Monday, February 4, 2008


Arbitration , in law, is a form of Alternative Dispute Resolution - specifically, a legal alternative to litigation, whereby the parties to a dispute agree to submit their respective positions (through agreement or hearing) to a NEUTRAL third party called the Arbitrator (s) or Arbiter (s) for resolution. The "Disputes-Settlement-Trust" plays the role of a NEUTRAL in the Arbitration conducted by the Trust.

The comprehensive nature of this Act is the result of the United Nations Commission on International Commercial Arbitration, 1985 because Geneva Assembly of the United nations had emphasised and also recommended uniform model law on arbitral among the countries

As defined under Section 2(1)(a) it covers any arbitration whether it is administered by any permanent arbitral institution or not. It also covers arbitration relied on voluntary agreement by the private parties or by operation of law.
The Arbitration and Conciliation Act does not provide definition of the word "Arbitration" but its literally recognised meaning is that "settlement" of differences or disputes by mutual understanding or agreement by the parties where the rights and liabilities of the parties are determined in judicial point of view which are binding to them, such settlement may be before the arbitral tribunal but not by the court of law.
The new Act has limited the powers of Court rather restricted the exercise of judicial powers, in other words confined the extent of judicial intervention as provided under Section 5 of the Act - "Notwithstanding anything contained in any other law for the time being in force, in matters governed by this part, no judicial authority shall intervene except where so provided in this part." Finality of Arbitral Award under Section 35 is subject to this part according to which an arbitral award shall be final and binding on the parties and persons claiming under them respectively. Thus, the Act itself provided finality of arbitral awards and its enforcement (Section 36) without intervention of the Court.
The Arbitral Tribunals are empowered to settle any objections raised in respect of jurisdiction or scope of authority of the arbitrators.

Arbitration is the reference of dispute or difference between two or more parties to a person chosen by the parties or appointed under statutory authority, for determination of the same. In a broad sense, it is substitution of ordinary judicial machinery by a mutually chosen tribunal i.e., an Arbitrator.
The first stage in arbitration is the formulation of the arbitration agreement whereby the parties agree to submit their present or future differences to arbitration. In case of any dispute, one of the parties to the contract must file a request for Arbitration and pay the required fee to an Arbitration Institution referred to in the agreement that provides Arbitration services. Often the Arbitration Institution will suggest an arbitrator or arbitrators to which the parties must agree. The arbitrator may be an attorney, judge, or business person.

After the parties have defined their dispute, there will be a hearing, often at the arbitrator's office, where the parties present evidence and witnesses in a fairly informal manner without the formal rules of evidence used in court litigation. After the evidence has been presented, the arbitrator reaches a decision and usually later sends the parties a written reasoned opinion (an award).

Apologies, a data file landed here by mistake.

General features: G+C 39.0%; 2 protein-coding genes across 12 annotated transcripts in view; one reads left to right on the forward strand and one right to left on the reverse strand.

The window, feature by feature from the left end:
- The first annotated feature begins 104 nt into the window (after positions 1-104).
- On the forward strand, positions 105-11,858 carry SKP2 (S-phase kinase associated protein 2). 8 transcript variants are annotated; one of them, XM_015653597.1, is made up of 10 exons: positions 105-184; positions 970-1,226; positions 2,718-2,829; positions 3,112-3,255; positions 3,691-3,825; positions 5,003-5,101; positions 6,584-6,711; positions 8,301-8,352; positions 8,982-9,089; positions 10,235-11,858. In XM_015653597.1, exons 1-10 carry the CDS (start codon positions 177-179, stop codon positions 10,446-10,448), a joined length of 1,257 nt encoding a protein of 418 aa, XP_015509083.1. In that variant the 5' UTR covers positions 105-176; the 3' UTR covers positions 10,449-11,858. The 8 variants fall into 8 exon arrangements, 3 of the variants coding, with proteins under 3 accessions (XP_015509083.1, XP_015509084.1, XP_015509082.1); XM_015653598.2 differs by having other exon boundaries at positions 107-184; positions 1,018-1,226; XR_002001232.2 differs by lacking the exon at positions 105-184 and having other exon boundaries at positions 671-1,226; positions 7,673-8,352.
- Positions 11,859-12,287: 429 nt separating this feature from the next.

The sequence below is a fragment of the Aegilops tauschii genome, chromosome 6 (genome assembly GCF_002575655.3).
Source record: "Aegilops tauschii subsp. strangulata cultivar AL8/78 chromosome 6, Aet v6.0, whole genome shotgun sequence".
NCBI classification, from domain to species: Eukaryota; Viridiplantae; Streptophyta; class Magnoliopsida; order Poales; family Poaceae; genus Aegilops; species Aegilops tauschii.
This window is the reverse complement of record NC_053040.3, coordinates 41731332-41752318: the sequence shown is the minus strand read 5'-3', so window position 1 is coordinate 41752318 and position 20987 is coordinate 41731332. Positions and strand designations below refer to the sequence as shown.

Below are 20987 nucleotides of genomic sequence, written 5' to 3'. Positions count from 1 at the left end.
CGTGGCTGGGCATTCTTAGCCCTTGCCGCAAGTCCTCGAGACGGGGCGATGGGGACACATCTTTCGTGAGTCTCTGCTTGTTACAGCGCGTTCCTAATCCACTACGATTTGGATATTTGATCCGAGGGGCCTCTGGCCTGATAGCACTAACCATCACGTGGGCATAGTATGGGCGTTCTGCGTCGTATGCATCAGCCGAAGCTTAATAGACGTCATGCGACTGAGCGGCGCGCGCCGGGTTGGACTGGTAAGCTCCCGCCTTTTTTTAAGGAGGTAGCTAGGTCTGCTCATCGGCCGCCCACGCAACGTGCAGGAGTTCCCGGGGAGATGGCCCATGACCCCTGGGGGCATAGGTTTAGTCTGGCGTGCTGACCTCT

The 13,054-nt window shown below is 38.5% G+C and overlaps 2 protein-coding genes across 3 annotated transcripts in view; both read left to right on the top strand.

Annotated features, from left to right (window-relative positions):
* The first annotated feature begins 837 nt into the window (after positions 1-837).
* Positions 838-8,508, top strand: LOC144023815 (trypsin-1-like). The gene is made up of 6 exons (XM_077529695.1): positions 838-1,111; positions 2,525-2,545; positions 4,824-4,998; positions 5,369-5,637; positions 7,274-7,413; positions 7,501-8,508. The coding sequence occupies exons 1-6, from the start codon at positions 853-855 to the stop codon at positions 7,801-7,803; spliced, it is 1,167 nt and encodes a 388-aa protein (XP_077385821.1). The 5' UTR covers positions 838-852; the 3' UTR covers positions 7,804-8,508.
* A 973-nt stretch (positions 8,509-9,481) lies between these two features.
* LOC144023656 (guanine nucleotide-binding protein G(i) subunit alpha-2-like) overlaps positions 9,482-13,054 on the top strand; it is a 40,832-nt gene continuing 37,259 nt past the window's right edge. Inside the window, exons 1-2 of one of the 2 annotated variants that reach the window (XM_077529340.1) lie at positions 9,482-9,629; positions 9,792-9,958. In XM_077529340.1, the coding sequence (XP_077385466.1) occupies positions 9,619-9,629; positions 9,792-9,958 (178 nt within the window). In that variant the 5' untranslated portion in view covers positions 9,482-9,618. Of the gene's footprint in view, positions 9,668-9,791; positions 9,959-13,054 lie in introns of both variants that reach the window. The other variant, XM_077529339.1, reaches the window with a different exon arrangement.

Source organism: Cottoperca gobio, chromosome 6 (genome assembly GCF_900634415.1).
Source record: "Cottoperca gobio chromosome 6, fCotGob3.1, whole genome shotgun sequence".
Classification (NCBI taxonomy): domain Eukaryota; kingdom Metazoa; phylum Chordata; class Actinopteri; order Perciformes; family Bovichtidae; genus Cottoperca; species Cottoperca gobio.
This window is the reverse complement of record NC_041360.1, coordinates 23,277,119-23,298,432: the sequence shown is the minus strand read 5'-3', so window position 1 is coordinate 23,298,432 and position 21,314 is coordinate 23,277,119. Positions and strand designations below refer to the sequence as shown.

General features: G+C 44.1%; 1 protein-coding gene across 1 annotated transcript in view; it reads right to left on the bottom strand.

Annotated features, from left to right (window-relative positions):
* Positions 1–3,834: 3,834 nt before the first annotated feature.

In our country, an award passed by an arbitration tribunal has the force of a decree. Thus, it can be executed in the same manner in which a court decree can be executed.
Major kinds of Arbitration

(1) Ad-hoc Arbitration: When a dispute or difference arises between the parties in course of commercial transaction and the same could not be settled friendly by negotiation in form fo conciliation or mediation, in such case ad-hoc arbitration may be sought by the conflicting parties. This arbitration is agreed to get justice for the balance of the un-settled part of the dispute only.

(2) Institutional Arbitration: This kind of arbitration there is prior agreement between the parties that in case of future differences or disputes arising between the parties during their commercial transactions, such differences or disputes will be settled by arbitration as per clause provide in the agreement.

(3) Statutory Arbitration: It is mandatory arbitration which is imposed on the parties by operation of law. In such a case the parties have no option as such but to abide by the law of land. It is apparent that statutory arbitration differs from the above 2 types of arbitration because (i) The consent of parties is not necessary; (ii) It is compulsory Arbitration; (iii) It is binding on the Parties as the law of land; For Example: Section 31 of the North Eastern Hill University ACt, 1973, Section 24,31 and 32 of the Defence of India Act, 1971 and Section 43(c) of The Indian Trusts Act, 1882 are the statutory provision, which deal with statutory arbitration.

(4) Domestic or International Arbitration: Arbitration which occurs in India and have all the parties within India is termed as Domestic Arbitration. An Arbitration in which any party belongs to other than India and the dispute is to be settled in India is termed as International Arbitration.

(5) Foreign Arbitration: When arbitration proceedings are conducted in a place outside India and the Award is required to be enforced in India, it is termed as Foreign Arbitration

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